Advertisement

Jake Gyllenhaal’s “Road House ”remake is pulpy, bone-crunching fun

A jacked Gyllenhaal stars in Doug Liman’s remake of the 1989 Patrick Swayze classic.

It’s been 35 years since Patrick Swayze taught us that pain don’t hurt. Released in 1989, Rowdy Herrington’s original Road House has since become a camp classic, the kind of blood-spattered, charmingly stupid action movie that probably played on TV throughout your childhood. (I was likely way too young the first time I caught it on cable, but it became a family favorite, and to this day, my cousins and I still like to quote absurdist lines like “A polar bear fell on me.”)

Over the years, Hollywood has made a few attempts to recapture the same bone-crunching magic, including a forgotten direct-to-video sequel in 2006 and an abandoned remake that was supposed to star pro wrestler Ronda Rousey. Now, Jake Gyllenhaal is taking up Swayze’s muscular mantle, headlining an Amazon Prime Video remake that’s just as dumb and just as fun as the original.

<p>Everett Collection</p> Jake Gylenhaal in 'Road House'

Everett Collection

Jake Gylenhaal in 'Road House'

Director Doug Liman transplants the action from Missouri to the Florida Keys, where local woman Frankie (Jessica Williams) owns a beachside bar called — you guessed it — the Road House. It’s an idyllic Glass Key establishment that’s been in Frankie’s family for generations, but recently, a number of motorcycle-riding hooligans have been terrorizing the bar and scaring away respectable clientele. Desperate to hire a bouncer, Frankie finds her man in Elwood Dalton (Gyllenhaal), a former pro fighter who now earns cash in a seedy underground fighting ring. A one-time famous UFC fighter, Dalton has since fallen from grace, and his reputation is so bloody that his opponents in the ring would rather tap out than face him. The gig at Frankie’s sounds like the perfect opportunity to put his skills to good use — and maybe find some redemption along the way.

What ensues is part wannabe Western, part cartoonish punch-fest, as Dalton hits, kicks, and pummels any sleazy baddies who are unlucky enough to cross his path. (But don’t worry: He’s the kind of nice guy who will drive his foes to the emergency room after breaking every bone in their bodies.) The plot is your standard B-movie fare, as scheming real estate tycoon Ben Brandt (Billy Magnussen) sends a horde of goons after Dalton, eager to acquire Frankie’s valuable beachside location. Actual pro fighter Conor McGregor also pops up to chew scenery — and noses — as an unhinged enforcer named Knox.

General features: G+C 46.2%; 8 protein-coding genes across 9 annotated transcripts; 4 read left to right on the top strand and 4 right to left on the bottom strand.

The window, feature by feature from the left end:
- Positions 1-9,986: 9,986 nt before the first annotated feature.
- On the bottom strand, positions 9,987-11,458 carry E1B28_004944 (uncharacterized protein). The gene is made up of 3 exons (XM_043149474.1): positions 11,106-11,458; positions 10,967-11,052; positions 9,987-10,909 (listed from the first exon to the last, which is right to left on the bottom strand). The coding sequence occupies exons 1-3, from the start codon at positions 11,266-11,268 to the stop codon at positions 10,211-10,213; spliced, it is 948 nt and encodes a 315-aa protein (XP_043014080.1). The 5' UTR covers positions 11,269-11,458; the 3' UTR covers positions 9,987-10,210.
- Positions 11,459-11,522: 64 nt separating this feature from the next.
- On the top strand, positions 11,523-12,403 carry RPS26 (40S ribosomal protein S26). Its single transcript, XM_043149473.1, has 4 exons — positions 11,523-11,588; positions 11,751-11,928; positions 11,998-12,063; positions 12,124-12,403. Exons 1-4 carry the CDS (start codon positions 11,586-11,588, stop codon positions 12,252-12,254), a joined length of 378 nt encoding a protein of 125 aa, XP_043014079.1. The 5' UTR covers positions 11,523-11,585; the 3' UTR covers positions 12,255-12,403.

But Road House knows that you came for the punches not the plot, and Liman delivers on that front, capturing every broken bottle and slap with glee. Liman’s camera zooms around the Road House with frenetic energy, following Dalton as he crashes through tables or flips over the bar, glass raining down on his head. Liman made headlines earlier this year when he announced that he’d be boycotting the film’s SXSW premiere to protest Amazon’s decision to skip theaters and send Road House straight to streaming. (He later walked back that protest, making an appearance at the Austin premiere in March.) And it’s hard not to mourn how Road House might have played in a packed theater, audiences cheering at every gravity-defying kick.  

But it’s Gyllenhaal who elevates all the chaos, and there’s a distinct joy in watching Dalton leave a trail of bruises. The Oscar nominee always shines when he gets to play a little bit crazy, bugging out those signature blue eyes to unsettling effect. (Think of his screeching eccentricity in Okja or his manic gyrating in John Mulaney and the Sack Lunch Bunch.) Here, he brings that same unhinged energy to Dalton, and although the bouncer may seem stoic, there’s a giddy glee flickering in his eyes every time he smashes a bottle over a bad guy’s head. He’ll break your teeth in, but he’ll check to make sure you have health insurance before he does.

Not everything here works: The third act leaves the bar and veers into more traditional action-movie territory, trading down-to-earth punches for cartoonish boat chases and explosions. And your mileage may vary on McGregor’s zany performance: The Irish mixed martial artist plays Knox like a Looney Tunes villain sprung to life, the kind of chaotic baddie who cackles, “Time to go clubbing” before smashing up a car with a golf club. But in an era of gritty reboots and self-serious spinoffs, there’s something delightful about how Road House embraces the cheese. This is a movie where the beaches are breezy and the punches are brutal. Pain don’t hurt, but it’s also never been so much fun.

Grade: B+

Want more movie news? Sign up for Entertainment Weekly's free newsletter to get the latest trailers, celebrity interviews, film reviews, and more.

Related content:

Read the original article on Entertainment Weekly.